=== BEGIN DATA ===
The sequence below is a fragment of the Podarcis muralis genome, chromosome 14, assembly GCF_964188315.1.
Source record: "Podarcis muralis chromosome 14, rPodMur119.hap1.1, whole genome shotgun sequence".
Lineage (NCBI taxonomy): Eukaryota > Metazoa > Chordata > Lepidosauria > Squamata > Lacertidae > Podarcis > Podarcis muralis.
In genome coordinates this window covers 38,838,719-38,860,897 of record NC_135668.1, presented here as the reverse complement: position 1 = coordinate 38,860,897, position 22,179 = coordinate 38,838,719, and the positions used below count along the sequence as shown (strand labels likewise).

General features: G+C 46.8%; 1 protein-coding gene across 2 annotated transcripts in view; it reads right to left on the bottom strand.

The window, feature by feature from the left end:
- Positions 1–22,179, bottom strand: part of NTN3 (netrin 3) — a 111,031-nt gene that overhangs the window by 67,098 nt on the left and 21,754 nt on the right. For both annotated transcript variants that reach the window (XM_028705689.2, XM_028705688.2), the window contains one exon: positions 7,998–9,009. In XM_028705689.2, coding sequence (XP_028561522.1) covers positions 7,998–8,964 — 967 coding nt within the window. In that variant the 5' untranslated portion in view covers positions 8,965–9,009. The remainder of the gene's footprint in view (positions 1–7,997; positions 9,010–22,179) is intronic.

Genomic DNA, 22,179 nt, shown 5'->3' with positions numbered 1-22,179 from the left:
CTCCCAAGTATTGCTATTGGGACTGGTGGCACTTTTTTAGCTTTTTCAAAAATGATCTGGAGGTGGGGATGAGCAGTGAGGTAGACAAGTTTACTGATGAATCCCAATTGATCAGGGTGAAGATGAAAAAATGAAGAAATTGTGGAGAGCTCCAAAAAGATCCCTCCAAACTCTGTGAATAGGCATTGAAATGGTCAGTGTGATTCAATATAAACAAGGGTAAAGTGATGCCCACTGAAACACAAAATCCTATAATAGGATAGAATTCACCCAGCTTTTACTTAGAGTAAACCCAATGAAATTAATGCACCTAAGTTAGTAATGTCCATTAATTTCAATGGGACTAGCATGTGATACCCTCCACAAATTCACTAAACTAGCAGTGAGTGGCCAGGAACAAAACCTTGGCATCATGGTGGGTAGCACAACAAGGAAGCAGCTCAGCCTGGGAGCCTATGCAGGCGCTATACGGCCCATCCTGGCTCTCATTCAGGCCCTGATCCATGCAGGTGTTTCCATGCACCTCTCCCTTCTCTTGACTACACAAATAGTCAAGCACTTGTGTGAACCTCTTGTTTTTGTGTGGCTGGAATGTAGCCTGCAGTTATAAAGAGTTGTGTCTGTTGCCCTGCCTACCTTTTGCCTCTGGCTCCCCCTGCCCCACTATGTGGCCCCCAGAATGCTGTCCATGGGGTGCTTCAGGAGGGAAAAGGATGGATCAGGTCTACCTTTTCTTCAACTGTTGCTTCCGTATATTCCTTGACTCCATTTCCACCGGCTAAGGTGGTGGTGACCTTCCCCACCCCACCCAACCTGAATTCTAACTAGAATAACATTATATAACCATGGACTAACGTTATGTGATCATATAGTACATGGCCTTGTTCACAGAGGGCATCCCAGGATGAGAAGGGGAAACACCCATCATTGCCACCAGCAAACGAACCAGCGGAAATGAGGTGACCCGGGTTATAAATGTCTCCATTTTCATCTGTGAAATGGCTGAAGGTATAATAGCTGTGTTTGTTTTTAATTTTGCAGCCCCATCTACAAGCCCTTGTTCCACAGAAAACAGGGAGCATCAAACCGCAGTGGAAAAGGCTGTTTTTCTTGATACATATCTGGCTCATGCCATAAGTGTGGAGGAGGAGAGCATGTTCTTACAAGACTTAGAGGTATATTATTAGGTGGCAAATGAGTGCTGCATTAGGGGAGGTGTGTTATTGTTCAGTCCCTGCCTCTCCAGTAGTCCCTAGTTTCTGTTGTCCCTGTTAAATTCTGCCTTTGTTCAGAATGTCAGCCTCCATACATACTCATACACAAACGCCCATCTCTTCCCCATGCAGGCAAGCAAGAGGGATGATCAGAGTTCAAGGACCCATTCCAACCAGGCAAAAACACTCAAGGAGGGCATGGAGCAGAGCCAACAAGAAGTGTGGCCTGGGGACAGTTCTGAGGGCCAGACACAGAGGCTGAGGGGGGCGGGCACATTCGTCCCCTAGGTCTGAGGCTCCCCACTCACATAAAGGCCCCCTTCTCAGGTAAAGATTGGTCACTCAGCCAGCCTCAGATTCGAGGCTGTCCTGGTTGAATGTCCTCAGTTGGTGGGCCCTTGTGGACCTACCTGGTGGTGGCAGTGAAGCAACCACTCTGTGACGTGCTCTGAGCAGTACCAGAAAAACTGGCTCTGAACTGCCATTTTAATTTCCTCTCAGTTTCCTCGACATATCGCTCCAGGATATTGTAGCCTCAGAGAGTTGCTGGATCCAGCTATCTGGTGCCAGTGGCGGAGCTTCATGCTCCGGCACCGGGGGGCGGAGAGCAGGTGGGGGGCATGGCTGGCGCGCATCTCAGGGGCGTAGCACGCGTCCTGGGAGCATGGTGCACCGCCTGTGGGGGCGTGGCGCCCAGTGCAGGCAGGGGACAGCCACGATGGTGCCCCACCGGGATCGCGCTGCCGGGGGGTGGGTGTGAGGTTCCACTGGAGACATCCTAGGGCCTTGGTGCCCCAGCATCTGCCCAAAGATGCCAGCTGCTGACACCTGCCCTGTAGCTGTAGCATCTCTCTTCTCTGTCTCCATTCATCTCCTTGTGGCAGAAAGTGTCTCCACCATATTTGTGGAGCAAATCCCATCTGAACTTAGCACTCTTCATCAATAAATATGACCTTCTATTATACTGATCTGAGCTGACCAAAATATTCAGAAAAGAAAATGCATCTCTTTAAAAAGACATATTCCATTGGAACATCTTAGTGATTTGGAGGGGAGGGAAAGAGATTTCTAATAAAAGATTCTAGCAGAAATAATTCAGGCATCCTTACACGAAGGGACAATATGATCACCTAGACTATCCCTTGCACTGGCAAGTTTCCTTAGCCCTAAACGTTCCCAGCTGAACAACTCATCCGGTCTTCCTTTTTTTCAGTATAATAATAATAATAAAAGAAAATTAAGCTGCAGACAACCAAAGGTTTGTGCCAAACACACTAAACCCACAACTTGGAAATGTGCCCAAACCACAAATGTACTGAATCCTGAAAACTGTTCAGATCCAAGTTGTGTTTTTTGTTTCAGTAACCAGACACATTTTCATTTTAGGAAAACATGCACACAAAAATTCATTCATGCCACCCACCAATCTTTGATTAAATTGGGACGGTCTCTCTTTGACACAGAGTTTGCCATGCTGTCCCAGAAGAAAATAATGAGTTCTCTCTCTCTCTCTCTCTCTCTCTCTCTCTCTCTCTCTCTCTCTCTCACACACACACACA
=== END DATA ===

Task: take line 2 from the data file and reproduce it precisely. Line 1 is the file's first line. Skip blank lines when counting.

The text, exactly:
Source record: "Podarcis muralis chromosome 14, rPodMur119.hap1.1, whole genome shotgun sequence".